Tax Prep for the 2023 Tax Season
The start of a new year has everyone scrambling to prepare for the 2023 tax season. You can get a head start on the tax season by reading the following sections. We’ll outline important changes to filing 2023 taxes and vital updates you must be aware of. Keep reading for more details!
Important Dates for The 2023 Tax Season
Here are the critical dates listed by the IRS that taxpayers should remember for the 2023 tax season:
January 3, 2023
This is the first day that you can file 2022 taxes. The IRS will not process submissions until a later date.
January 17, 2023
This is the final day you can pay estimated quarterly taxes for 2022.
January 23, 2023
The IRS website is live for electronic return processing for the 2023 tax season. The IRS recommends using electronic filing for faster returns. Paper returns will start processing in February.
February 1, 2023
All employees should have a W-2 from their employers by February 1. Contractors should also have received 1099s by this date. If you have not received these documents by mail or electronically on this date, you need to contact the company’s HR department or the company you contracted for.
Some people also receive 1099s for dividends, interest, and retirement plan distributions. This date is the deadline for those, too.
February 17, 2023
Filers who claimed ACTC or EITC credits for the 2023 tax season can expect their refunds to be released. Refunds will start to be sent and are expected to hit bank accounts within 8-10 days. This is due to the PATH Act and the requirement that the IRS holds refunds for these credits until this date.
March 15, 2023
People filing S Corporation or partnership tax returns must complete them by this date.
April 18, 2023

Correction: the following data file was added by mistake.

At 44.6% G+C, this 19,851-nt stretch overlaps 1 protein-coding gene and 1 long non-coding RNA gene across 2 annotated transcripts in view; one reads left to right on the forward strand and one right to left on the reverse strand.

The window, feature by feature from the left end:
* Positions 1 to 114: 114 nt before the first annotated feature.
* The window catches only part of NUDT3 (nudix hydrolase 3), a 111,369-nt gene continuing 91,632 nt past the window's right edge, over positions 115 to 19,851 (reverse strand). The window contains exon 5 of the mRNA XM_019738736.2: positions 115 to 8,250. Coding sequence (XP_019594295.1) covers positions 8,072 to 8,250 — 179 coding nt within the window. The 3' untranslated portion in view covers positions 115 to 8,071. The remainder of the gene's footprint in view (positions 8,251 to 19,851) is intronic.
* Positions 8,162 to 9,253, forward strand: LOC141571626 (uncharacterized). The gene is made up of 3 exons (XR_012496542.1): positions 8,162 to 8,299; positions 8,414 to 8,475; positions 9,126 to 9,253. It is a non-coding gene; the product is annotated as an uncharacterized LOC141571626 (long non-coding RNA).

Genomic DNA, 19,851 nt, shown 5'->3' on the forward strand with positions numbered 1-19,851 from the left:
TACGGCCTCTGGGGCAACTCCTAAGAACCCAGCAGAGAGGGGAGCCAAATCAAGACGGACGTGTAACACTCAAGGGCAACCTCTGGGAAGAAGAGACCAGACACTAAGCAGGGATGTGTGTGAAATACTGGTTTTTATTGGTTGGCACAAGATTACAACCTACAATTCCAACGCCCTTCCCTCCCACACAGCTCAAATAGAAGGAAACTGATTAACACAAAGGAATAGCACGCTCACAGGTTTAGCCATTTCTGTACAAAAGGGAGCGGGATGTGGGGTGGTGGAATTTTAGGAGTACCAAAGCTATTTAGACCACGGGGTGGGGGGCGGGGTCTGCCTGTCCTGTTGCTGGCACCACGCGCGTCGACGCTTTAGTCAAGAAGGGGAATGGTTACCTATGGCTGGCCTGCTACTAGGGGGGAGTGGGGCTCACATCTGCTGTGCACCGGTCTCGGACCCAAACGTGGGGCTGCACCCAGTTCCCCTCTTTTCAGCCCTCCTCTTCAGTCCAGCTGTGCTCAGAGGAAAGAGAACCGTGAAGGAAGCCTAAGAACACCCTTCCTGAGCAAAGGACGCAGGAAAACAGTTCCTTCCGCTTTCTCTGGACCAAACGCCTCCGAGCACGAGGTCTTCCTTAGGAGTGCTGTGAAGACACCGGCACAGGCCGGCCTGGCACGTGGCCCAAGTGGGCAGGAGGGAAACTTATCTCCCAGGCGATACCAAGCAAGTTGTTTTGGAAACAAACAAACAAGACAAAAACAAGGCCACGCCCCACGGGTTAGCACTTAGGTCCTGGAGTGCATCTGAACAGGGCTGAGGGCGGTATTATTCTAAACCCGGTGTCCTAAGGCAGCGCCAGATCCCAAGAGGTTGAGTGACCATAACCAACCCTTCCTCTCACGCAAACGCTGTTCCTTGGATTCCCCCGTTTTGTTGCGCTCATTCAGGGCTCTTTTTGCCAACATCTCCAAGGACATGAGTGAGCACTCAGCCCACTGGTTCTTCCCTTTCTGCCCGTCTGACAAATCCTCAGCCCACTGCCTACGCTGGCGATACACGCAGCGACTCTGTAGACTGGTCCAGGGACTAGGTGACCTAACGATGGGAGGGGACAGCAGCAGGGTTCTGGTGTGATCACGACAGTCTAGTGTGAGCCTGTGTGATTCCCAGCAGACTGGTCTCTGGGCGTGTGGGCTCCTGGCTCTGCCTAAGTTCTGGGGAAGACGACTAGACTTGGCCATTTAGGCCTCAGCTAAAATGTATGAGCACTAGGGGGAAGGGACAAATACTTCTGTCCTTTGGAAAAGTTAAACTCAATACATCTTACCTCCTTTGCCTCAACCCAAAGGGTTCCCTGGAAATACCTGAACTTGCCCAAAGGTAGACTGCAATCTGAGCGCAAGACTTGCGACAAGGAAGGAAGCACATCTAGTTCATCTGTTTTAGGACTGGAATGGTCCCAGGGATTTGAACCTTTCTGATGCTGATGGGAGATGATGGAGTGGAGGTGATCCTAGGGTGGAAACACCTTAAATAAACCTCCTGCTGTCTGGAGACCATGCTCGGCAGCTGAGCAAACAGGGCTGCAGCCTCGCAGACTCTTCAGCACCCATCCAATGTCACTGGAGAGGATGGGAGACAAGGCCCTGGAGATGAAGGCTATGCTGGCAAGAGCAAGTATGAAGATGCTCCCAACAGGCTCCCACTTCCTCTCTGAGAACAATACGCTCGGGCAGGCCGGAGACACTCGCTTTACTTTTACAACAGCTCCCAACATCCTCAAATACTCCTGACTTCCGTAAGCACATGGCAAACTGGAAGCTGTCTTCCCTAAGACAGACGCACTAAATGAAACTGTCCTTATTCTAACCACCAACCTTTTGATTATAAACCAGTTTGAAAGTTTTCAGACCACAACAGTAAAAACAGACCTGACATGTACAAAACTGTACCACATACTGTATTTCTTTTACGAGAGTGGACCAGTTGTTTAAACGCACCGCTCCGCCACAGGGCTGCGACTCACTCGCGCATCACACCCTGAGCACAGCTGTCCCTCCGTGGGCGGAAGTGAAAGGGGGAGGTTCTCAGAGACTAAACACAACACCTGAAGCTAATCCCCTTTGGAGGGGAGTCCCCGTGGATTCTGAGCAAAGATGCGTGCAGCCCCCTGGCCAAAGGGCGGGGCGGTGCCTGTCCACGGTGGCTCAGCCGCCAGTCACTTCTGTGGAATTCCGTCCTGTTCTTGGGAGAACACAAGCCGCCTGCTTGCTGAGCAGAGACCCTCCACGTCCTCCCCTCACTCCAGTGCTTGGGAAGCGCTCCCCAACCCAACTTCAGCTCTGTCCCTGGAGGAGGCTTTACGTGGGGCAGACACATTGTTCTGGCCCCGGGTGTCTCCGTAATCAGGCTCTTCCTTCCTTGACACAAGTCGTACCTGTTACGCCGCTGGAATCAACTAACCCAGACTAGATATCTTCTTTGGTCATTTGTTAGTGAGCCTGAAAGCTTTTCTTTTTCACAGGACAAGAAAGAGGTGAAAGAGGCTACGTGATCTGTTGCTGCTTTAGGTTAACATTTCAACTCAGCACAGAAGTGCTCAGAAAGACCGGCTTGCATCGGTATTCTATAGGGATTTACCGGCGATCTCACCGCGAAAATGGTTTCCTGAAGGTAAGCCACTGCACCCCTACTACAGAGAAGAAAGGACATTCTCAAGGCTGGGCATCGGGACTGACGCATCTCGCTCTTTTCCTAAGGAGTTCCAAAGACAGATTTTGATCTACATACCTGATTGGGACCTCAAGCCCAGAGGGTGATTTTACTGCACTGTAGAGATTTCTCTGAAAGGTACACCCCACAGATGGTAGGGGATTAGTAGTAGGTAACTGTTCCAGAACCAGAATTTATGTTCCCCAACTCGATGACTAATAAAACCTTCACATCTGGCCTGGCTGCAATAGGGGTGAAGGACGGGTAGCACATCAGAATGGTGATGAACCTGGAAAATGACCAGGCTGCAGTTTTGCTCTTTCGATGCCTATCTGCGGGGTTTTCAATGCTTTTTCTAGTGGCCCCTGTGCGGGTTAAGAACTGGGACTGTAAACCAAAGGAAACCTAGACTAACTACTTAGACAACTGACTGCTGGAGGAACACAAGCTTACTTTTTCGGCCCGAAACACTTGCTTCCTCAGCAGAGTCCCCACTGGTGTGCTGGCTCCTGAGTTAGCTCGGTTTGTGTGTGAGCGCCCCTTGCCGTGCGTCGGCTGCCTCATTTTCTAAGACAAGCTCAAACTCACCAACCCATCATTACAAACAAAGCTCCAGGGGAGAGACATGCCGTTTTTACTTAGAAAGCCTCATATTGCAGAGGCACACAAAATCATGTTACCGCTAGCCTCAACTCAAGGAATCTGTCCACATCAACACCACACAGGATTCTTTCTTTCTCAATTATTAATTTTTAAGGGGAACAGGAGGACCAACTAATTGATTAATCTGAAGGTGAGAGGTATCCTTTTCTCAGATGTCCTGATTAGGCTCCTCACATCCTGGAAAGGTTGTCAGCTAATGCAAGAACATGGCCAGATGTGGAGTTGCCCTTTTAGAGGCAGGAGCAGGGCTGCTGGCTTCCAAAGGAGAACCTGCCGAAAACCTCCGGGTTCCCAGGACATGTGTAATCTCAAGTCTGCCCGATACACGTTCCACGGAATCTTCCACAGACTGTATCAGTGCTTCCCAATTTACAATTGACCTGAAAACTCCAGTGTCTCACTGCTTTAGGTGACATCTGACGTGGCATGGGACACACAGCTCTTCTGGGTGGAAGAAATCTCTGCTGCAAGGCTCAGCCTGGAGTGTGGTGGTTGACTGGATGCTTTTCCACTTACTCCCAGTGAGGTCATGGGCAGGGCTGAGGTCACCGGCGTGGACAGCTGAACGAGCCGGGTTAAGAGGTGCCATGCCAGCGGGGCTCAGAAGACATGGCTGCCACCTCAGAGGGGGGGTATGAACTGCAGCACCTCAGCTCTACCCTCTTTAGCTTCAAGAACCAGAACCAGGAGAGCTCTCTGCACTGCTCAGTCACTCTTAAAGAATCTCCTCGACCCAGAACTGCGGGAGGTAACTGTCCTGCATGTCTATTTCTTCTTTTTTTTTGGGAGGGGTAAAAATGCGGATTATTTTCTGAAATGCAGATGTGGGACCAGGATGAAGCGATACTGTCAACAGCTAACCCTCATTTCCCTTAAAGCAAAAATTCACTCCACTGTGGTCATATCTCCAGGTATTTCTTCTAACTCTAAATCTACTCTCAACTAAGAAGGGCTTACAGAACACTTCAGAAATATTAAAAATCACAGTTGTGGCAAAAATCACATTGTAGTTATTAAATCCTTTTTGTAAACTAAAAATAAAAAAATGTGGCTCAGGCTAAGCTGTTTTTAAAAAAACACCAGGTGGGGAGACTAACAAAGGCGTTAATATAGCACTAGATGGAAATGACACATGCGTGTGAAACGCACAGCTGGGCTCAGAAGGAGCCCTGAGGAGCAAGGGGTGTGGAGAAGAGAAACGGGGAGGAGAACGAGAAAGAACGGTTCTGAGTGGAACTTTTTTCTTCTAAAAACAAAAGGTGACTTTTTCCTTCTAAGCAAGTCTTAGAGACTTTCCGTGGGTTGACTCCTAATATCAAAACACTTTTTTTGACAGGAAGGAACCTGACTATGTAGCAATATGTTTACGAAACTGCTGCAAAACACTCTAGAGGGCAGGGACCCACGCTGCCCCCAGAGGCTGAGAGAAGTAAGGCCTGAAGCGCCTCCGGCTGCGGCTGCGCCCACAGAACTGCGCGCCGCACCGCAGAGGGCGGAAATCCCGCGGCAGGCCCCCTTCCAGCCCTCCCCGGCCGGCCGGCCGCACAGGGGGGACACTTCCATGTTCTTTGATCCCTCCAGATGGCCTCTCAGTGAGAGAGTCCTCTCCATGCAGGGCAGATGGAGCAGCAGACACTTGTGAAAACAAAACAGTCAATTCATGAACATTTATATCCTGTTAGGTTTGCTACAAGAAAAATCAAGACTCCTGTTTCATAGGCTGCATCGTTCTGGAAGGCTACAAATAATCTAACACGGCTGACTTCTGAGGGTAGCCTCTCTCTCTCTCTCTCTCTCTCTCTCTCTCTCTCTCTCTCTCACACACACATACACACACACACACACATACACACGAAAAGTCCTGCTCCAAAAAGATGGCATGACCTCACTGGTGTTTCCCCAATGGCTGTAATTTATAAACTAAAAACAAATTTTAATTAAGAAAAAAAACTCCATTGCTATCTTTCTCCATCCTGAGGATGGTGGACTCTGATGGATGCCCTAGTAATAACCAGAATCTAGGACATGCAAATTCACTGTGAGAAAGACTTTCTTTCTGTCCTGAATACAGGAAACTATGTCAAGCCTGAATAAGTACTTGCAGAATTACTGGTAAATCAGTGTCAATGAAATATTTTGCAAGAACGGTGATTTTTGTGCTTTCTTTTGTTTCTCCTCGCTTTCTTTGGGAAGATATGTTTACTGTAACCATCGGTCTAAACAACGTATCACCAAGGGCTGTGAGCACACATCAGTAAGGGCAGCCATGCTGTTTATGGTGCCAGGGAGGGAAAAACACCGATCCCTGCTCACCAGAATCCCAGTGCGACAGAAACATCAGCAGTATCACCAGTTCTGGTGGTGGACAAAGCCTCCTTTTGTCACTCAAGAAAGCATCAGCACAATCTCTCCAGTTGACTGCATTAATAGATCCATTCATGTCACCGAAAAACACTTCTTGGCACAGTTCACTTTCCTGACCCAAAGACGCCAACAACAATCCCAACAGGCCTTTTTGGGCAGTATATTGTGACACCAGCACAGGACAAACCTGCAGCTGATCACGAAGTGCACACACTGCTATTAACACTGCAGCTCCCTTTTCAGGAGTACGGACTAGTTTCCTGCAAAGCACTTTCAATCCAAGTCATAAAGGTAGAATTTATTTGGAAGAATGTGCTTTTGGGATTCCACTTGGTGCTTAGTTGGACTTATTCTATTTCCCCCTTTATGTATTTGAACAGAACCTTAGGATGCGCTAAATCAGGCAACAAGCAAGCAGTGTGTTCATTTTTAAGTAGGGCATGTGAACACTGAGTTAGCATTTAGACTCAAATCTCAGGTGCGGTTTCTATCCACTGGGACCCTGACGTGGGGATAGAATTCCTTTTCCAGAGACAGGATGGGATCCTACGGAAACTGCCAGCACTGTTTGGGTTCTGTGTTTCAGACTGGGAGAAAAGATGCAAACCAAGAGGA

This is the last day you can file 2022 taxes. The normal filing date, April 15, falls on a weekend date. April 18, 2023, is the last day you can request an extension. If you are making contributions to an HRA, traditional or Roth IRA, or SEP-IRAs, today is the last day to do so.
Taxpayers who have over $10,000 in signature authority for foreign bank accounts must file the appropriate documents by this date.
June 15, 2023
US citizens and resident aliens living abroad must file 2022 taxes by this date. Or they can file for an extension until October.
October 18, 2023
Approved extensions will be due October 18, 2023. You must file and get approval for an extension before the April 18 due date.
Steps You Can Take to Make the 2023 Tax Season Easier
Gathering the necessary information to file 2023 taxes can seem overwhelming. But it doesn’t have to be if you follow these tips:
- Collect all data and documents needed (socials, W-2s, 1099s, health insurance forms)
- Check the IRS.gov website regularly for the most up-to-date announcements
- Create an IRS account to check personal tax information
- Avoid a big tax bill by paying estimated taxes by January 17, 2023
- Decide how you would like to receive your refund (ACH or prepaid card)
When you are ready, file your return with us for a fast refund! Choose direct deposit for the quickest results
Critical Changes to the 2023 Tax Season
There have been quite a few changes to the tax law for the 2023 tax season. Read more about each below:
- Standard Deductions
- Mileage Rate
- 401K Contributions
- Child Tax Credit
- Social Security Benefits
- Dependent Care Benefits
- Earned Income Tax Credit for Single Taxpayers
- Premium Credit for Health Insurance
The standard deduction has changed for the 2023 tax season due to cost of living adjustments. The following are the new deduction amounts:
- Single: $12,950
- Head of Household: $19,400
- Married Filing Jointly: $25,900
The mileage rates are divided into two time frames, January to June 2022 and July to December 2022. The rates are as follows:
- Medical rate from January to June 2022 is 18 cents per mile
- Business rate from January to June 2022 is 58.5 cents per mile
- Medical rate from July to December 2022 is 22 cents per mile
- Business rate from July to December 2022 is 62.5 cents per mile
The rate for charitable mileage remains 14 cents per mile.
401K and IRA contribution amounts also increased for the 2023 tax season. The new amounts are:
- $20,500 maximum for people under 50 years of age and $2,700 for people over the age of 50 for 401K contributions
- IRA contributions increased to $6,000 for those under 50 and $7,000 for those over 50